Generally, you will need one gallon of water per day for each person and each animal in your household. If you have several pets, get a large container or several smaller ones filled with water and store them in a cool, dry place.

Make sure to stock up on extra food and water bowls for your pet if you have to bug out. Like humans, emergencies can also cause stress in pets. Your pets will enjoy having familiar food and water dishes to eat and drink from, which can help reduce their stress levels.

Make sure to also pack your pet's favorite treats. Use these treats to reward good behavior or keep them occupied during long travel times when you need to bug out.

Prepare pet bedding and a pet carrier or crate

Pets having a familiar place to rest and sleep can also help them feel more comfortable in an unfamiliar environment.

You should also label their bedding and crate with their name and your contact information in case your pets get separated from you.

If you need to evacuate with your pet, you should have a sturdy carrier or crate so they have a safe and secure place to stay during transport.

Get a carrier with proper ventilation that is large enough for your pet to stand up, turn around and lie down comfortably.

Prepare a pet first aid kit and their medicine

In case of injury or illness, you should have extra medication of the necessary meds that your pet takes regularly. Don't forget to regularly check expiration dates on all medications and replace them as needed.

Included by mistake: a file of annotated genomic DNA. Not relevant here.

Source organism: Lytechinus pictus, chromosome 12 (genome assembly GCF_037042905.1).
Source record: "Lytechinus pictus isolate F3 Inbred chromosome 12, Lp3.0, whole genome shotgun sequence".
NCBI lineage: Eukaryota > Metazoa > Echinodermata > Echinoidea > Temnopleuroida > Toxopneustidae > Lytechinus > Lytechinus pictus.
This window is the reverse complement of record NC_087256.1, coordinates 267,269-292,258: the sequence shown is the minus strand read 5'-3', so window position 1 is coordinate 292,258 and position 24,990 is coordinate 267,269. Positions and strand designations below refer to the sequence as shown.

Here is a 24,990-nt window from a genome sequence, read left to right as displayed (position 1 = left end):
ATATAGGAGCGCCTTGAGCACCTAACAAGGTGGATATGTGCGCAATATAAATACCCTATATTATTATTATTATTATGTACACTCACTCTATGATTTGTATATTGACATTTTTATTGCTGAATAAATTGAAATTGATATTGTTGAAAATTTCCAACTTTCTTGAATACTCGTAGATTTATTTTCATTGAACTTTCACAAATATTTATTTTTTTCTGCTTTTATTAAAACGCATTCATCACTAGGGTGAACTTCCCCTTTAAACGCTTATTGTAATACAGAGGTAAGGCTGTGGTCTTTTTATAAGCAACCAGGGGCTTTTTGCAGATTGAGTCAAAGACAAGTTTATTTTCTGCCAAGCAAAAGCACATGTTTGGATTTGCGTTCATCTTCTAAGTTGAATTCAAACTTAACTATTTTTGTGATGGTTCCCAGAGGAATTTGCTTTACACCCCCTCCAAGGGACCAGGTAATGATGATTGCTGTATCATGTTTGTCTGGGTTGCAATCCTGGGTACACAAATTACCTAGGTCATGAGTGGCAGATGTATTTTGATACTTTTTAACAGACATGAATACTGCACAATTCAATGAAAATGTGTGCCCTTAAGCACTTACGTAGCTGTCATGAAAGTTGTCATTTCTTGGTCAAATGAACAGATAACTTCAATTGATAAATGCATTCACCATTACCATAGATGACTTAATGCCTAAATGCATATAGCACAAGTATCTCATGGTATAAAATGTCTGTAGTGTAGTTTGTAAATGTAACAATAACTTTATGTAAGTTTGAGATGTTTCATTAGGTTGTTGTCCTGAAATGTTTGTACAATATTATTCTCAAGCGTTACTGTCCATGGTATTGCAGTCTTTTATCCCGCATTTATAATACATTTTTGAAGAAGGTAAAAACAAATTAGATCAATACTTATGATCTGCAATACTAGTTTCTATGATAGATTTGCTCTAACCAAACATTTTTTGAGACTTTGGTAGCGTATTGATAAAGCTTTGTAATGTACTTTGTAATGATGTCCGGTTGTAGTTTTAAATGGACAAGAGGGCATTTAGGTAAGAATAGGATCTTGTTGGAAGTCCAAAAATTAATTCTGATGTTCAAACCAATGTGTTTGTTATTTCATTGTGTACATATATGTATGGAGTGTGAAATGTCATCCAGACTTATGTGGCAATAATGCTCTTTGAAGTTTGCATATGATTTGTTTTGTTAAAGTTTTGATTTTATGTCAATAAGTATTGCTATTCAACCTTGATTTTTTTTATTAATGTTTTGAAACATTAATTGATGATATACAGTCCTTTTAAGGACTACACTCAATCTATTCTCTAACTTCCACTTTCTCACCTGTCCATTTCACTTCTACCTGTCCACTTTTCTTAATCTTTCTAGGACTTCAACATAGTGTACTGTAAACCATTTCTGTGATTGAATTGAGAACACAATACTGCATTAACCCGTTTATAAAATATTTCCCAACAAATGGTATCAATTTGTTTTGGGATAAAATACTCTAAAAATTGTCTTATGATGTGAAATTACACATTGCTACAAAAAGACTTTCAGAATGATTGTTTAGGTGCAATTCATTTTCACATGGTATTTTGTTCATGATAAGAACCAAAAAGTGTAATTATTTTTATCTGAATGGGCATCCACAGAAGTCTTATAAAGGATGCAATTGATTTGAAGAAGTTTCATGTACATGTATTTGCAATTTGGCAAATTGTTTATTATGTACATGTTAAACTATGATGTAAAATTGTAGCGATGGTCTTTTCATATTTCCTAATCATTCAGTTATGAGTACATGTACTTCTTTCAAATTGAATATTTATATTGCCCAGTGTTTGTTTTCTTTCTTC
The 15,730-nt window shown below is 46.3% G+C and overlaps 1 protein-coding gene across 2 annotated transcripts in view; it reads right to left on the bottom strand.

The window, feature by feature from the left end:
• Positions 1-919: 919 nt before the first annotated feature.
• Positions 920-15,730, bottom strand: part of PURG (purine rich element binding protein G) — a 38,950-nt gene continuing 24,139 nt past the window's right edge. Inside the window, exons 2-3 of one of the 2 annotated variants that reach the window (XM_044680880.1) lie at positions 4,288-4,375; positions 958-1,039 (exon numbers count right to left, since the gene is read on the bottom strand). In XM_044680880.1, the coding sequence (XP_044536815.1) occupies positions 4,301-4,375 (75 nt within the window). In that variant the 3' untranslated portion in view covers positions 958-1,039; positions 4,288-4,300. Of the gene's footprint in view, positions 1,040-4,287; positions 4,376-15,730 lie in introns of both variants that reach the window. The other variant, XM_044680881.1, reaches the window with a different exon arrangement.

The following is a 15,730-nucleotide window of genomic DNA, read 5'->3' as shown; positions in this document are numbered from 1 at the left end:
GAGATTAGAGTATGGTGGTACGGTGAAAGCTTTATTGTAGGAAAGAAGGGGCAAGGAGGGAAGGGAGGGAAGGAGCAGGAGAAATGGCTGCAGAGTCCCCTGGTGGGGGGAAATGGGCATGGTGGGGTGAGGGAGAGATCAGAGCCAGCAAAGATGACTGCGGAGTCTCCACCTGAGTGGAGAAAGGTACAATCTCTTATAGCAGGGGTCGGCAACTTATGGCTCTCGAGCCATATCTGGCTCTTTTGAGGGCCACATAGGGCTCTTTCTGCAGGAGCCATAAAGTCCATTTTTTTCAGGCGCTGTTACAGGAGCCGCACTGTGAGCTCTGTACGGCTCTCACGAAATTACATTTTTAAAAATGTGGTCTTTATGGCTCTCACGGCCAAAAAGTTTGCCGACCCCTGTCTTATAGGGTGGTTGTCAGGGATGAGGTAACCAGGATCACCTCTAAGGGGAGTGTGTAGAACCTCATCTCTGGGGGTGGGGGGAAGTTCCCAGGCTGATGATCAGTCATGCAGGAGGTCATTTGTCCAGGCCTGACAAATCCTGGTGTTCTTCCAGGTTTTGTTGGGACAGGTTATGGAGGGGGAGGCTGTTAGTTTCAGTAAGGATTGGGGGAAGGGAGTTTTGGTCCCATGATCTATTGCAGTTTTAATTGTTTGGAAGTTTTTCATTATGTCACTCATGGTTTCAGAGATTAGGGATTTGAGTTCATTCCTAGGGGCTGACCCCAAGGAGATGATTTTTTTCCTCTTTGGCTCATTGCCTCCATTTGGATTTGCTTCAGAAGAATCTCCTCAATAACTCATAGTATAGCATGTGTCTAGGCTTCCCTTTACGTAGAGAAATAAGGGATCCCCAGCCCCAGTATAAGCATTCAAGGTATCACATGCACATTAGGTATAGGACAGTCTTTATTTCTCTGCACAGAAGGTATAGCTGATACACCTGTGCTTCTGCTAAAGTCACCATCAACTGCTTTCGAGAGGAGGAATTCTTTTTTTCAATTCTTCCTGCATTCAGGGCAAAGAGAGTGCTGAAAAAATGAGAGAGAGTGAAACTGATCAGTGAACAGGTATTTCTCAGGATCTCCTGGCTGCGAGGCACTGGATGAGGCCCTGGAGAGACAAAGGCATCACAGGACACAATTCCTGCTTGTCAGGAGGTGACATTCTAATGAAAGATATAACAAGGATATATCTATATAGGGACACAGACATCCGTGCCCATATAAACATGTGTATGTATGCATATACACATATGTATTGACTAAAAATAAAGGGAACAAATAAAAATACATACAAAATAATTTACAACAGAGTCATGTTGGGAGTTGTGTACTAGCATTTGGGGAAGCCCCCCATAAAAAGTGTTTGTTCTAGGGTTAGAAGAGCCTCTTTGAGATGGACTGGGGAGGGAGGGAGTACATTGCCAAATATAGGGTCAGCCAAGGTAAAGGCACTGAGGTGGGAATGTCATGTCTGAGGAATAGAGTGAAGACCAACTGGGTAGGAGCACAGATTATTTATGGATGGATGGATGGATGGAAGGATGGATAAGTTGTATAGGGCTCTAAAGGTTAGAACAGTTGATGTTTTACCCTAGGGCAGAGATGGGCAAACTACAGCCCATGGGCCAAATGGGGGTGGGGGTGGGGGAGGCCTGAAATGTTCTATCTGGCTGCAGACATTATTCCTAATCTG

A pet first aid kit should have bandages, gauze, saline solution and other necessary medications specifically for your pet.

Take the time to register for a pet first aid class or speak with your veterinarian for guidance on creating a kit and learning basic first aid techniques for pets.

Stock up on litter and sanitation supplies

If you have a pet cat, include a small litter box and enough litter for several days or one week.

For dogs, include poop bags and cleaning supplies so you can clean up after them in a post-SHTF world.

Pack some pet-safe disinfectant wipes or spray so you can also clean up if your pet has accidents in their carrier or crate.

Get grooming items

A pet emergency kit or bug-out bag should also include a brush or comb, nail clippers and other grooming items they may need.

In stressful situations, animals may shed extra fur or get dirtier than usual, so these tools will ensure that you can keep them clean and comfortable.